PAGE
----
Providing straightforward information pertaining to drugs, drug use & drug policy. The Grey Pages promotes drug-related literacy and advocates a system of viable and tolerant drug policies. This is my personal collection of commentaries, essays, tid-bits, and other such writings on everything ranging from drug use, drug policy and drug-myths, to drug-science, addiction, human behavior, and the workings of the human brain. I started this blog with a particular focus on opioids, and over the past year have found my interest gravitate toward the intriguing, ever-changing world of designer intoxicants (i.e. "research chemicals" or "designer drugs").

Friday, January 28, 2011

Drug Use is Never Involuntary

It is very important to understand that just the fact that a certain behavior is influenced by changes in the brain, does not make the behavior involuntary.

Consider this excerpt, quoted from an “addict in recovery” - “Addiction makes all of us do things we would never have dreamed of".

Herein lies the problem. Addiction does not “make” anyone do anything.

These behaviors being referred to are not involuntary, nor are they beyond our control. Addiction often leads the affected person to do things they would’ve previously never imagined they would do because the brain has adapted to prioritize drugs in the same way it prioritizes food and water. This doesn’t necessarily cause the addict to behave in any certain fashion, but it creates an emotional disposition in which doing so might seem more appealing, or even essential, thus making it more likely that the addict will choose to behave in a fashion which accomodates his every whim to the detriment of other values or priorities in his life.

Addiction affects our emotional disposition and feelings, whereas we as individuals are left to rationally analyze these feelings and to choose our behaviors accordingly. Feelings, emotion, and instinct must be differentiated from behavior - yet in the case of the disease model of addiction, these two very distinct factors are incorrectly conceptualized as one in the same.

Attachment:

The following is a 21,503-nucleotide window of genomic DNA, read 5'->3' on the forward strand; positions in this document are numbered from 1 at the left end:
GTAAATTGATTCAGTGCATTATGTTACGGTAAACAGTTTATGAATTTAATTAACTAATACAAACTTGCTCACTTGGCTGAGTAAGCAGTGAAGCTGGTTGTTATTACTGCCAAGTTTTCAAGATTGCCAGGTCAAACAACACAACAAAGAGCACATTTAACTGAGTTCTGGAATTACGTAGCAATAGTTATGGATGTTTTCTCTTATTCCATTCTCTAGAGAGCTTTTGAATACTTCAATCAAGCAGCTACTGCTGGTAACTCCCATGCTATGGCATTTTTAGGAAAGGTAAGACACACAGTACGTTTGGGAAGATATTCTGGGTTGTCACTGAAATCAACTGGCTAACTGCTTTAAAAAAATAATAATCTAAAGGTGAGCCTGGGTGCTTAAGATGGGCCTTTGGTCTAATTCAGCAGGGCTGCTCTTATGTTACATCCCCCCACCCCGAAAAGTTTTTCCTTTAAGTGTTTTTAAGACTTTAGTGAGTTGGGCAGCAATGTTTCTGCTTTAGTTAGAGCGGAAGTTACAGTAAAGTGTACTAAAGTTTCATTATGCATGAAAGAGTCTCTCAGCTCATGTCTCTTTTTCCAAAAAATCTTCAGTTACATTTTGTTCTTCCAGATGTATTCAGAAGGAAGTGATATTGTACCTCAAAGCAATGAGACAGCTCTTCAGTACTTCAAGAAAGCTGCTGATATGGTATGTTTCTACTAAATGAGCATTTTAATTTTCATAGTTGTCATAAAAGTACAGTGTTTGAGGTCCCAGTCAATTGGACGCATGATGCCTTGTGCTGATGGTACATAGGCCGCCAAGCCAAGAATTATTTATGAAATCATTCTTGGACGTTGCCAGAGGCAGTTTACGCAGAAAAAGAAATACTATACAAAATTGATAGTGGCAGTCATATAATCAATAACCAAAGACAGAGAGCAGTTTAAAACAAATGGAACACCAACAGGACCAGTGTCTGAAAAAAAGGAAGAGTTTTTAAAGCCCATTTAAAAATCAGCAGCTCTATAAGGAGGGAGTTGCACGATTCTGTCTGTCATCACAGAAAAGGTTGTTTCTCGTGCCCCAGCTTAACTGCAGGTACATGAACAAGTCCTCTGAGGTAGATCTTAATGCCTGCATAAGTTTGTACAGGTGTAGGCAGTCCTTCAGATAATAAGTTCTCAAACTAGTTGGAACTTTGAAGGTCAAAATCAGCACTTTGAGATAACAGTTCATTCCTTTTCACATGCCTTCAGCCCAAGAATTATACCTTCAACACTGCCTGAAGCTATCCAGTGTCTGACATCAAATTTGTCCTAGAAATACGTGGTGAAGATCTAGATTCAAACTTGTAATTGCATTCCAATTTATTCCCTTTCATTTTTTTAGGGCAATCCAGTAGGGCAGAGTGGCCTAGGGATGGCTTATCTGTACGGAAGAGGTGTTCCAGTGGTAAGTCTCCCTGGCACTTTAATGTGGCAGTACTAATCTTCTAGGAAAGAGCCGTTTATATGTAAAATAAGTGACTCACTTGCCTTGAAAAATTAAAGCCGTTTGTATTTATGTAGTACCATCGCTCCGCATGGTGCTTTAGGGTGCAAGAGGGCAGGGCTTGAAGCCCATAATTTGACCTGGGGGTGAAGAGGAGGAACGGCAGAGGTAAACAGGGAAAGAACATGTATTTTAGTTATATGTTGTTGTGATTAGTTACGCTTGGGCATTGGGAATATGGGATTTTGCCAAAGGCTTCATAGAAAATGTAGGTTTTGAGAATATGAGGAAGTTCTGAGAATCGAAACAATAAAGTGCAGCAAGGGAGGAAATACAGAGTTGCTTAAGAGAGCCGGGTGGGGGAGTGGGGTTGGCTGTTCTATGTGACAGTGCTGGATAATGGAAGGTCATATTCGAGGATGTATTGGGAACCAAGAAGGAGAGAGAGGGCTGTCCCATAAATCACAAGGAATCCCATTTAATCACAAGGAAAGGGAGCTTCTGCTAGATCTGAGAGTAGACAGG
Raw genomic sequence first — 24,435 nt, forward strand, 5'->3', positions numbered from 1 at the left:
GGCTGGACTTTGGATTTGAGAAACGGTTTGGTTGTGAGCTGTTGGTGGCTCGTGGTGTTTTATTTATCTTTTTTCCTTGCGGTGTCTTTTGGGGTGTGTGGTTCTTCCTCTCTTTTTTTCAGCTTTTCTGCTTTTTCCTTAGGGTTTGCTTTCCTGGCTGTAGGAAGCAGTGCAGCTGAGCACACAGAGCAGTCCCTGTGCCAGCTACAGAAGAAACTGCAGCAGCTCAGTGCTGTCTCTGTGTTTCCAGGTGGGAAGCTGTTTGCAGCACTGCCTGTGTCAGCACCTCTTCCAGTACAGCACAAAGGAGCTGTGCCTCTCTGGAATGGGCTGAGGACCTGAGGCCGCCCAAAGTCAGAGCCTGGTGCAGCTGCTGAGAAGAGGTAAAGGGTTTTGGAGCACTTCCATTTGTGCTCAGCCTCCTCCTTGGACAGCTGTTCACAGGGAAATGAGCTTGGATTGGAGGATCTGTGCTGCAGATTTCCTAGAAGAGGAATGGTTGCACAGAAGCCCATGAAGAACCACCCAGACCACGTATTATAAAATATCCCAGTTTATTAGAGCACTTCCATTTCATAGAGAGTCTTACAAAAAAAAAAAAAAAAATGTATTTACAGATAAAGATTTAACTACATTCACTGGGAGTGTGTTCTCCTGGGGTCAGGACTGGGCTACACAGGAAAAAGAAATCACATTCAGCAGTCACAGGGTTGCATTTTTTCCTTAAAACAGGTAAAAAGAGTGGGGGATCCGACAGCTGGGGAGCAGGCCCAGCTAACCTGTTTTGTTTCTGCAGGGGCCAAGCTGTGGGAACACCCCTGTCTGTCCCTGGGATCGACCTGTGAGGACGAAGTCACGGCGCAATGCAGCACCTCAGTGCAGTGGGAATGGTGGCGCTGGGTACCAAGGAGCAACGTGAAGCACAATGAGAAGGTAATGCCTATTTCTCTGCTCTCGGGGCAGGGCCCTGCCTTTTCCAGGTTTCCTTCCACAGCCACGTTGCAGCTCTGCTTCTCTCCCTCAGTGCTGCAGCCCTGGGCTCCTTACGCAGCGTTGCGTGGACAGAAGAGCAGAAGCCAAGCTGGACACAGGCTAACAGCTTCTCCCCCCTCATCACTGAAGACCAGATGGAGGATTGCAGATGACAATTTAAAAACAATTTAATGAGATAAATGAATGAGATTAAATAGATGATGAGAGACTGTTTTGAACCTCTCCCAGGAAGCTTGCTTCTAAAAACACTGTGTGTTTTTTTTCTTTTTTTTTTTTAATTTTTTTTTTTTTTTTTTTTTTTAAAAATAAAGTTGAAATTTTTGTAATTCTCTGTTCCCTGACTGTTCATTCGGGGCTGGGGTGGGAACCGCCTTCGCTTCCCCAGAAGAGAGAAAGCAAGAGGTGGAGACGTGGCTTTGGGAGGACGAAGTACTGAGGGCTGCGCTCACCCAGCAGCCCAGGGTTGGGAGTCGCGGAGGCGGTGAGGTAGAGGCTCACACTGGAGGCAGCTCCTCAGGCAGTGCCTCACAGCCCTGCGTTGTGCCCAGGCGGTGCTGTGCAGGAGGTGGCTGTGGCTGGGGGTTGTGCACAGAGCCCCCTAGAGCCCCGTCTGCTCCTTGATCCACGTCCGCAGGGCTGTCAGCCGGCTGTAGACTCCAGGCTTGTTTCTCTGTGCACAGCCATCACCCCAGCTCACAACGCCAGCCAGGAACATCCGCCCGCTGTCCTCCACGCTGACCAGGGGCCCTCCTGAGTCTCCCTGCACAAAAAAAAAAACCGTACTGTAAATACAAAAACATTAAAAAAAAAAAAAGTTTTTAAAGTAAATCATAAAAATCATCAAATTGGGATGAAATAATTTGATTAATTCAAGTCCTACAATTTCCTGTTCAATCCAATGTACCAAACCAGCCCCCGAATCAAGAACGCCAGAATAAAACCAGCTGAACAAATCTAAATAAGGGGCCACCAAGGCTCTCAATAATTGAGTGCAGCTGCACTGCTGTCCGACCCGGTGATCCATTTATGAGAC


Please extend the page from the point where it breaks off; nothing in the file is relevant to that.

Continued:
Being human, we take comfort in believing that those who continue to use drugs despite negative consequences really don't want to be doing so, but can not control this behavior because they are the victims of a medical affliction, a disease which causes them to use drugs recklessly and involuntarily. This is, unfortunately (or perhaps fortunately, depending on ones perspective), not the case.

Let’s use the analogy of the motorcross racer - most of these individuals love to race their dirtbikes, so much in fact that they will continue to race and ride in spite of multiple accidents, serious injuries, and near death experiences. Furthermore, their racing of dirtbikes has led to changes in certain areas of the brain associated with this particular activity.

Many people in the profession of extreme sports are not deterred by the prospect of death, and in fact they would be happy to die doing what they love. Is their incessant passion for extreme and dangerous sports, along with the associated changes in their brains, indicative of a disease which causes involuntary behavior? Does their continuation of dangerous sports despite broken bones and the risk of death indicate they are not in control of their behavior?